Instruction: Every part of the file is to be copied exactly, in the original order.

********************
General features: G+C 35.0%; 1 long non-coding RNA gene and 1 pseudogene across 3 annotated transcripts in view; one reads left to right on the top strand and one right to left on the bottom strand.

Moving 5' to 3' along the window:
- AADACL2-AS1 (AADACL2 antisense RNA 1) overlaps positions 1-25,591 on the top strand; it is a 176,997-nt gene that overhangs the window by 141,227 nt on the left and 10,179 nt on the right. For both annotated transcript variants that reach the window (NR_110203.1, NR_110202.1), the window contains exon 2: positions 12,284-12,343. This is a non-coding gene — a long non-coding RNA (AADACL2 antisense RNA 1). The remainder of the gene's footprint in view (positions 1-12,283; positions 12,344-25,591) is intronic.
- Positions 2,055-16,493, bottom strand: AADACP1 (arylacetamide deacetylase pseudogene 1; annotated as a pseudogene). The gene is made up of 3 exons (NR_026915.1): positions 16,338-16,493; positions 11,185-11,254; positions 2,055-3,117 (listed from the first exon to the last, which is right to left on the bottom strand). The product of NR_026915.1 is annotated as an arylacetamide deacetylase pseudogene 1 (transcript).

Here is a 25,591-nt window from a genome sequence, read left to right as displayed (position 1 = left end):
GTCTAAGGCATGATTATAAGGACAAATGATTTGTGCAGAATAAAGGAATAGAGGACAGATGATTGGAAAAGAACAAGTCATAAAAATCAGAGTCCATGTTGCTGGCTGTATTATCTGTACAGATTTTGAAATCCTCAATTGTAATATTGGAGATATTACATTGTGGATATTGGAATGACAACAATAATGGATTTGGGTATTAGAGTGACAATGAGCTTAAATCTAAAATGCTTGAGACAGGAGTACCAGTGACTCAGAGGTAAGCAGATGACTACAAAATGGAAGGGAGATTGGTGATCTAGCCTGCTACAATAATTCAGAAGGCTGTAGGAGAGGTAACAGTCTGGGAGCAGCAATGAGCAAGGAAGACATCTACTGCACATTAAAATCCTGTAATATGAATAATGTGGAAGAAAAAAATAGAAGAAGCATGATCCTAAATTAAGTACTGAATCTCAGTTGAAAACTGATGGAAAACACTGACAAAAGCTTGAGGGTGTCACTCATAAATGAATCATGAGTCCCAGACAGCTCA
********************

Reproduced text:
General features: G+C 35.0%; 1 long non-coding RNA gene and 1 pseudogene across 3 annotated transcripts in view; one reads left to right on the top strand and one right to left on the bottom strand.

Moving 5' to 3' along the window:
- AADACL2-AS1 (AADACL2 antisense RNA 1) overlaps positions 1-25,591 on the top strand; it is a 176,997-nt gene that overhangs the window by 141,227 nt on the left and 10,179 nt on the right. For both annotated transcript variants that reach the window (NR_110203.1, NR_110202.1), the window contains exon 2: positions 12,284-12,343. This is a non-coding gene — a long non-coding RNA (AADACL2 antisense RNA 1). The remainder of the gene's footprint in view (positions 1-12,283; positions 12,344-25,591) is intronic.
- Positions 2,055-16,493, bottom strand: AADACP1 (arylacetamide deacetylase pseudogene 1; annotated as a pseudogene). The gene is made up of 3 exons (NR_026915.1): positions 16,338-16,493; positions 11,185-11,254; positions 2,055-3,117 (listed from the first exon to the last, which is right to left on the bottom strand). The product of NR_026915.1 is annotated as an arylacetamide deacetylase pseudogene 1 (transcript).

Here is a 25,591-nt window from a genome sequence, read left to right as displayed (position 1 = left end):
GTCTAAGGCATGATTATAAGGACAAATGATTTGTGCAGAATAAAGGAATAGAGGACAGATGATTGGAAAAGAACAAGTCATAAAAATCAGAGTCCATGTTGCTGGCTGTATTATCTGTACAGATTTTGAAATCCTCAATTGTAATATTGGAGATATTACATTGTGGATATTGGAATGACAACAATAATGGATTTGGGTATTAGAGTGACAATGAGCTTAAATCTAAAATGCTTGAGACAGGAGTACCAGTGACTCAGAGGTAAGCAGATGACTACAAAATGGAAGGGAGATTGGTGATCTAGCCTGCTACAATAATTCAGAAGGCTGTAGGAGAGGTAACAGTCTGGGAGCAGCAATGAGCAAGGAAGACATCTACTGCACATTAAAATCCTGTAATATGAATAATGTGGAAGAAAAAAATAGAAGAAGCATGATCCTAAATTAAGTACTGAATCTCAGTTGAAAACTGATGGAAAACACTGACAAAAGCTTGAGGGTGTCACTCATAAATGAATCATGAGTCCCAGACAGCTCA